Ohio Abortion Providers File New Challenges to Unconstitutional Medication Abortion Restrictions

Affiliate: ACLU of Ohio
May 9, 2024 7:00 pm

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CINCINNATI — Late Thursday, the American Civil Liberties Union, the ACLU of Ohio, Planned Parenthood Federation of America, the law firm WilmerHale, and Fanon Rucker of the Cochran Law Firm amended their complaint in an existing lawsuit against a ban on telehealth medication abortion services while simultaneously challenging other laws in Ohio that restrict access to this safe abortion option. These laws violate the Ohio Constitution, as amended by voters to include an explicit right to abortion on Nov. 7, 2023. The lawsuit, originally filed in 2021, is pending in the Hamilton County Court of Common Pleas on behalf of Planned Parenthood Southwest Ohio Region, Planned Parenthood of Greater Ohio, Preterm-Cleveland, Women’s Med Group Professional Corporation, Dr. Sharon Liner, and Julia Quinn, MSN, BSN.

The lawsuit initially challenged a ban on telehealth medication abortion, which remains blocked by the preliminary injunction entered by the court on April 20, 2021. The court already found in issuing a preliminary injunction blocking enforcement of the ban, that telehealth medication abortion services are “safe, effective health care” and a ban will delay and potentially preclude patients from accessing constitutionally protected abortion care.

Plaintiffs have also amended their complaint to include new claims under the Ohio Reproductive Freedom Amendment, challenging a law that prevents advanced practice clinicians — such as physician assistants, nurse practitioners, and certified nurse midwives — from providing medication abortion, and a law that blocks providers from prescribing mifepristone — one of the two drugs most commonly used in a medication abortion — according to the best medical evidence, instead requiring them to follow the outdated drug labeling.

Ohio law restricts medication abortion use to 70 days or 10 weeks of pregnancy in Ohio, despite extensive evidence that it can safely and effectively be used to terminate a pregnancy through at least 11 weeks.

“Medication abortion is safe, effective, and accounts for nearly two-thirds of abortions in the United States. These arbitrary, medically unnecessary anti-abortion restrictions profoundly limit Ohioans’ ability to exercise their constitutional rights. We urge the court to strike them down,” added Jessie Hill, cooperating attorney for the ACLU of Ohio.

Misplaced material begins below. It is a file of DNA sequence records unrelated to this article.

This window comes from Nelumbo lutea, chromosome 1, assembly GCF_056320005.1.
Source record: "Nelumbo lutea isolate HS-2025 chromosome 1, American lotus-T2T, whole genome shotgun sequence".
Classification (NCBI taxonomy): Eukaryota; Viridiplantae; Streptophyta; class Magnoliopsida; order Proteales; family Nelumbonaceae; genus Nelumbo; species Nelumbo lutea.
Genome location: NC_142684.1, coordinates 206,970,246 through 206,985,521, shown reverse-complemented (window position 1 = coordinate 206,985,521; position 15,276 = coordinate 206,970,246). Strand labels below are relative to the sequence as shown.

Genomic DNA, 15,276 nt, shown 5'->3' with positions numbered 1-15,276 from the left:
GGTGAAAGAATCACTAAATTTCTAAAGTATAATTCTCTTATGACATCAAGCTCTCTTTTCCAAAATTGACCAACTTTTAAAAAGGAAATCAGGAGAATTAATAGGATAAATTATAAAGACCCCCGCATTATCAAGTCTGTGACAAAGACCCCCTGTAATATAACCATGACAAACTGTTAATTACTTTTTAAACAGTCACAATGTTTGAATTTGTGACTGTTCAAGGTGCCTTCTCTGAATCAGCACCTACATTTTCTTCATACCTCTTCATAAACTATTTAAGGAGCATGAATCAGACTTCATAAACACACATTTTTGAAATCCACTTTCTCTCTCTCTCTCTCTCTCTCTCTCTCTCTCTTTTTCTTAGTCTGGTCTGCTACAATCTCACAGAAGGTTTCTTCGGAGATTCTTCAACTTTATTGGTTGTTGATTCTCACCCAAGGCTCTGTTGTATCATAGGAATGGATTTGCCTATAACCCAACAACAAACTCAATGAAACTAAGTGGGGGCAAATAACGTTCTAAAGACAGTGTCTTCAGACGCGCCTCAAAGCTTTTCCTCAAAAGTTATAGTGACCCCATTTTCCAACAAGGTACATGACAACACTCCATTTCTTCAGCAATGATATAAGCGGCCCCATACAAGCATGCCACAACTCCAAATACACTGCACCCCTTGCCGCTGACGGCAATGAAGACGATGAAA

“The use of telehealth to provide medication abortion makes delivery of care more cost-effective, offers patients flexibility and privacy, and helps address existing health inequities for those facing the most structural barriers to abortion care, including patients with low incomes and Black, Brown, and Indigenous communities,” said Erica Wilson-Domer, President & CEO of Planned Parenthood of Greater Ohio.

“Unnecessary restrictions to medication abortion prevent Ohioans in need from accessing care. Allowing telehealth for medication abortion would help communities who typically have to drive long distances to reach one of the handful of providers in the state of Ohio,” said Bethany Lewis, LISW-S, Executive Director of Preterm.

“We can all agree that health care needs to be more accessible, not less. More than half of the patients we serve travel significant distances to us to receive care. Unnecessary restrictions that ignore the expertise of medical professionals exacerbate the strain on patients and providers. Using telehealth to provide medication abortion allows patients to access care in their local community without having the burden of traveling long distances and/or taking additional time from their jobs and families to access the health care they need and deserve,” added Dr. Sharon Liner, Medical Director, Planned Parenthood Southwest Ohio Region.

The plaintiffs have filed a series of amended complaints in separate lawsuits challenging various abortion restrictions that violate the Ohio Constitution, including the new Reproductive Freedom Amendment.

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